Metallic glass makes metal 3D printing come true, 3D printing is entering a new era

Metal Glass makes metal 3D printing come true, 3D printing is entering a new era

Recently, Yale University, Researchers at Desktop Metal and the Massachusetts Institute of Technology have adopted a new approach to apply a new material that is tougher than the best metals but has plastic flexibility – metallic glass – to 3D. Printing, which means that metal 3D printing may soon become simple and practical. The results of the study were published in the journal Material on August 1.

3D printing of metal parts is challenging and limited because metal materials are usually not easily squeezed. Researchers have previously done 3D printing of metal parts, using highly localized and solidified metal powders, and molding them into the desired structure. However, this process is costly and complex and often does not produce the desired performance.

Blocked metallic glasses (BMGs) have a unique atomic structure. When they are cooled from liquid to solid, their atoms are randomly arranged without crystallizing like traditional metals, so bulk metallic glass ( BMGs) can continue to soften like a thermoplastic when heated. Researchers have shown that BMGs can be used for 3D printing, producing solid, high-strength metal parts under environmental conditions similar to thermoplastic 3D printing.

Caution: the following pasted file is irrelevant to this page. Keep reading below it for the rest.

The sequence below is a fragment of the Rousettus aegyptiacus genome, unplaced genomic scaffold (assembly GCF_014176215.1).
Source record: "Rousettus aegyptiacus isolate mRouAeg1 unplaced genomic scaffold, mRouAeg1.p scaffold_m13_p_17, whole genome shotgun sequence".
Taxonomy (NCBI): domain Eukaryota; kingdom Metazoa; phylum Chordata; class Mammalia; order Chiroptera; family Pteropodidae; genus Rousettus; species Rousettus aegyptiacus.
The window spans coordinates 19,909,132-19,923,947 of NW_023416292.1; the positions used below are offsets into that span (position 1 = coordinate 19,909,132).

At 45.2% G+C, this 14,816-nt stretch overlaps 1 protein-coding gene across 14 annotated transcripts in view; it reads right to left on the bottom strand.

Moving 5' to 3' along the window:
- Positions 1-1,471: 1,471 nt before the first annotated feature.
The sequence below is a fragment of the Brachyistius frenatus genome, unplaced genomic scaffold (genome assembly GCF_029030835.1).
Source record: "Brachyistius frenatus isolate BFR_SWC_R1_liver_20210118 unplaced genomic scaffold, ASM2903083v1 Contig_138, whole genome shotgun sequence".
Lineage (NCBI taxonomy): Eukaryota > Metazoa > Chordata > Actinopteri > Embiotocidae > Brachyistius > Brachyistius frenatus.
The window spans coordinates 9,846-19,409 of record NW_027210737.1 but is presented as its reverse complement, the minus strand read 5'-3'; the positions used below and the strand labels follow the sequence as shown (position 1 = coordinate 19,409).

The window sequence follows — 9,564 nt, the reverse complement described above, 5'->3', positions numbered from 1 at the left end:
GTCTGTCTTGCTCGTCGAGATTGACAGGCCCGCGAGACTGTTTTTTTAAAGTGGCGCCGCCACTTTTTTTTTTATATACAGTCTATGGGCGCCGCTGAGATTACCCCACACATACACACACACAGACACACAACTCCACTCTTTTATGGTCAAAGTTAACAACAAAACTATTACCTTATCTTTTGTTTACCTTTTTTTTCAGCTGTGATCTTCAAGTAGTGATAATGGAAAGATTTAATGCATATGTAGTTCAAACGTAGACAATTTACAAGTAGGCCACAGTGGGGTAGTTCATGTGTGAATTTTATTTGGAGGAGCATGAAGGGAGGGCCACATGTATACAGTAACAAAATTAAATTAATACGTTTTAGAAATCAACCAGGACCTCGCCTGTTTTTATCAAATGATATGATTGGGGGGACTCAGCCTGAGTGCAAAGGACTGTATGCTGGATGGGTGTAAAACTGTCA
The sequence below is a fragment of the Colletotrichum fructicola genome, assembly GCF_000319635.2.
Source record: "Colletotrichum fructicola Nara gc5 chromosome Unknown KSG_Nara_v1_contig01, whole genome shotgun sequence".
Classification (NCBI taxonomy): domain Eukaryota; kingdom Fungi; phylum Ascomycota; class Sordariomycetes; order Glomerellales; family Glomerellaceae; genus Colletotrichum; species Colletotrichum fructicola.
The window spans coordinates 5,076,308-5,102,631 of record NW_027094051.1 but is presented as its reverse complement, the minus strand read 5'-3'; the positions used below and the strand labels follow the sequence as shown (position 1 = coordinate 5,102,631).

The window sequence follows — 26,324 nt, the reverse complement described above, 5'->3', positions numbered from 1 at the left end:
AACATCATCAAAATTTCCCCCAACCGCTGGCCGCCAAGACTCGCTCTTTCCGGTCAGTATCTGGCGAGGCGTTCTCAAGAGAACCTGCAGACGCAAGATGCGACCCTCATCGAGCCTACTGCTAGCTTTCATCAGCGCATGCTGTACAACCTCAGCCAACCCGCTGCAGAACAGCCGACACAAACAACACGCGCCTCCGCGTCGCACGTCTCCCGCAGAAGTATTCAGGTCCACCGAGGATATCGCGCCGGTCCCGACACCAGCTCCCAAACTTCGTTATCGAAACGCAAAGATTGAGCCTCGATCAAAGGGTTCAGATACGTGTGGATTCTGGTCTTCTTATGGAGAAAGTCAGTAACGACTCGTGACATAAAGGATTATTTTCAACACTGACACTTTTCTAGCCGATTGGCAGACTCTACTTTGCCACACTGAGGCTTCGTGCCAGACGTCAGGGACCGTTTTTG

The research team focused on a BMG material made of zirconium, titanium, copper, nickel and niobium that is excellent in performance and easy to obtain. It is theoretically proven that this method can print a wider range. BMGs. Their breakthroughs have greatly reduced the cost and resources involved in utilizing the softening characteristics of BMGs, eliminating the need to select thermoplastic parts to replace metal parts in materials and engineering applications.

The researchers used an amorphous rod with a diameter of 1 mm and a length of 700 mm. The extrusion temperature of 460 ° C and the pressing force of 10 to 1000 Newtons allowed the softened fiber to pass through a 0.5 mm diameter. nozzle. The researchers were surprised to see the printed BMG parts. Jittisa Ketkaew, co-author and Yale University, said: “We originally only expected high intensity in the parallel printing direction, and I didn’t expect the intensity in the vertical direction to be strong.”

The co-author Punnathat Bordeenithikasem said The ability to print metal parts as easily as thermoplastics will revolutionize the field of metal additive manufacturing. “In addition to prototyping, the viability of printed components and the versatility of some designs make this 3D printing technology suitable for manufacturing high-performance components for medical, aerospace and spacecraft applications.” California Institute of Technology NASA Jet Propulsion Laboratory Researcher Bordeenithikasem said.

Compile: Huahua Review: Auntie Editor: Zhang Meng

Journal Source: “Materials”

Journal Number: 1996-1944

It May Soon Be Easy And Practical To Use Metals With 3D Printing

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